December 22, 2023

In the recent case of Kurt v. Kurt and Sullivan, 2023 ONSC 6599 (CanLII), (“Kurt”), the Court was asked to consider the interpretation of a will. The parties agreed on most of the salient facts, but disagreed with respect to the interpretation of one clause of the deceased’s secondary will. The Court reviewed the legal principles applicable when interpreting a will. The starting principle is the “armchair rule”. The Court will place itself in the position (or armchair) of the testator and attempt to determine the testator’s subjective intention in light of all of the surrounding circumstances at the time the will was made. The Court then turns its mind to the evidence that is admissible when considering the “surrounding circumstances”. Indirect extrinsic evidence is admissible. This kind of evidence includes the age of the testator when the will was made, her character and occupation, how many family members she had and their relationship to her, and her property and assets at the time the will was made. The Court will use indirect extrinsic evidence to assist in determining what the testator wrote.

The kind of evidence that is generally inadmissible is direct extrinsic evidence. This is typically derived from third parties who attest to the testator’s intentions, such as statements made by the testator to another about her will. This evidence is generally not admitted into evidence because to do so would mean that every disappointed beneficiary could seek to interpret a will based on her beliefs as to the testator’s intentions.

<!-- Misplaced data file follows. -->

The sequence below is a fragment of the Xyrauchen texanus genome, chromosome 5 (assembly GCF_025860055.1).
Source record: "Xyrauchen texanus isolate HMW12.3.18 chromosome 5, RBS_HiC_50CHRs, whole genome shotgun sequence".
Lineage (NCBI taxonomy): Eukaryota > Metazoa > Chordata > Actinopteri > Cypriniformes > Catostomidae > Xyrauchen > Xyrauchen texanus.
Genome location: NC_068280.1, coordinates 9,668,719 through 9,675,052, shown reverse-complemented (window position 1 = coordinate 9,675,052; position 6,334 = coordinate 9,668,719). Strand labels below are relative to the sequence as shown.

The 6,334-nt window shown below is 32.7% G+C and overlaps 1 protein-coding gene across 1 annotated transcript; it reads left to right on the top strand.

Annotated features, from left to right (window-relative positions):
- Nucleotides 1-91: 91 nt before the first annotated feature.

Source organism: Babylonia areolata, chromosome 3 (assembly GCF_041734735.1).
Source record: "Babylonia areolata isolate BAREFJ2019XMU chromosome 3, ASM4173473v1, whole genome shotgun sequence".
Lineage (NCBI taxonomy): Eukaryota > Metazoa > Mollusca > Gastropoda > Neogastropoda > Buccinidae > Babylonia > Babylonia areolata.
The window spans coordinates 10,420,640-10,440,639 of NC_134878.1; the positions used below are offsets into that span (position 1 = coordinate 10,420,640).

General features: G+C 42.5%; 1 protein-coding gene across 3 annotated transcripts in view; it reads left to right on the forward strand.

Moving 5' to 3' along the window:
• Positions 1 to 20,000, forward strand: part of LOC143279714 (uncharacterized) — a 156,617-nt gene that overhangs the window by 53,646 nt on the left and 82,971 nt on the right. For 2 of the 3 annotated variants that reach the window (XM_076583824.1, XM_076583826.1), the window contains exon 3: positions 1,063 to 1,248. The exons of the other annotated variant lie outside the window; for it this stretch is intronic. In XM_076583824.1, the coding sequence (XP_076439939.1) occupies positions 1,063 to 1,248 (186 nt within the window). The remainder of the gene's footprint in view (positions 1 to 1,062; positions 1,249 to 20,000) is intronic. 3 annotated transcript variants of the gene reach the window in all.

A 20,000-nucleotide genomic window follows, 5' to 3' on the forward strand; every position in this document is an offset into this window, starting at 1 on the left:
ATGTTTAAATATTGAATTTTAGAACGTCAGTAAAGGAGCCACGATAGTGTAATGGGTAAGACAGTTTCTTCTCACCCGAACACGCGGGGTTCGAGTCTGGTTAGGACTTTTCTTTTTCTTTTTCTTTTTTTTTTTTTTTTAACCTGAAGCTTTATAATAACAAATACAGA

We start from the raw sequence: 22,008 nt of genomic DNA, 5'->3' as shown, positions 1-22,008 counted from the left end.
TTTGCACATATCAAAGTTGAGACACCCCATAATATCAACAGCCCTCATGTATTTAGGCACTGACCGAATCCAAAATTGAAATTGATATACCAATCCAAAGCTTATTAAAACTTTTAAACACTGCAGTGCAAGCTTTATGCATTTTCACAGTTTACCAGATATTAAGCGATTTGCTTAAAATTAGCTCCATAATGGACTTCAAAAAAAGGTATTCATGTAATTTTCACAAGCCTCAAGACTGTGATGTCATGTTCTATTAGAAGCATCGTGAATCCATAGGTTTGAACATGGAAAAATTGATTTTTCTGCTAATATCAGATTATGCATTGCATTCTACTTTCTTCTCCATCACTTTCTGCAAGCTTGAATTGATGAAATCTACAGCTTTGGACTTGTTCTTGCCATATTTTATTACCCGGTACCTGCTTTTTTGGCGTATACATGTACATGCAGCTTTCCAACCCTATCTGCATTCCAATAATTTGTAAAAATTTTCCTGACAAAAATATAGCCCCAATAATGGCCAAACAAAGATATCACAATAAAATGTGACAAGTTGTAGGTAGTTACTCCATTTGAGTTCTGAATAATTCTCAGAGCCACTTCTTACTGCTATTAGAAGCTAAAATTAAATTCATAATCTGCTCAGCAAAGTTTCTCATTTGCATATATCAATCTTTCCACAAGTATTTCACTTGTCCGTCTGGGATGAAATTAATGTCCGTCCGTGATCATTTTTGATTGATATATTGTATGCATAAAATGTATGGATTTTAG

There are two exceptions to the inadmissibility of direct extrinsic evidence. The first is when there is an “equivocation” in the will.  As referred to in Kurt, an equivocation is where “the words of the will describe two or more persons or things equally well”. For example, a will could provide that the testator’s car is left to his brother but the testator owned two cars when he died. Evidence from third parties as to which car the testator was referring to may be allowed. In the case of an equivocation, direct extrinsic evidence may be admitted to assist in the interpretation of the equivocation.

The second exception is where there is an error in a will. The lawyer who drafted the will must admit the mistake and, in order to rectify the error, the drafting lawyer provides direct evidence of the testator’s instructions. This can include what the drafting lawyer can recall of  discussions and meetings with the testator, as well as what is in the file of the drafting lawyer, such as notes and drafts of the will. The Court will admit this evidence “even if the language of the will appears clear and unambiguous on first reading.” (Rondel v. Robinson Estate, 2011 ONCA 493 (CanLII), (“Robinson Estate”) at para 24). As the Court noted in Robinson Estate, an ambiguity (or equivocation) in a will may only be obvious in light of the surrounding circumstances.

Finally, in interpreting a will and in order to give effect to the testator’s intentions, the Court has the power to add or delete words to the will. The Court is able to do so (i) where a word or words are omitted; and (ii) where an incorrect word or words are used in the will. Before the Court can add or delete words in either situation, it must engage in one final analysis and be satisfied of all of the following:

  1. upon a reading of the will as a whole, it is clear on its face that a mistake has occurred in the drafting of the will;
  2. the mistake does not accurately or completely express the testator’s intentions as determined from the will as a whole;
  3. the testator’s intention must be revealed so strongly from the words of the will that no other contrary intention can be supposed; and
  4. the proposed correction of the mistake, by the deletion of words, the addition of words or both must give effect to the testator’s intention, as determined from a reading of the will as a whole and in light of the surrounding circumstances. (Lipson v. Lipson, 2009 CanLII 66904 (ON SC), at para. 42)

Interpreting a will is no easy task. The stakes can be high and one equivocation or drafting error can have devasting results for a disappointed beneficiary. Individuals with personal motivations cannot provide evidence of the testator’s intentions. It is important to recognize that not all evidence is admissible and when evidence is admitted, it will be closely scrutinized.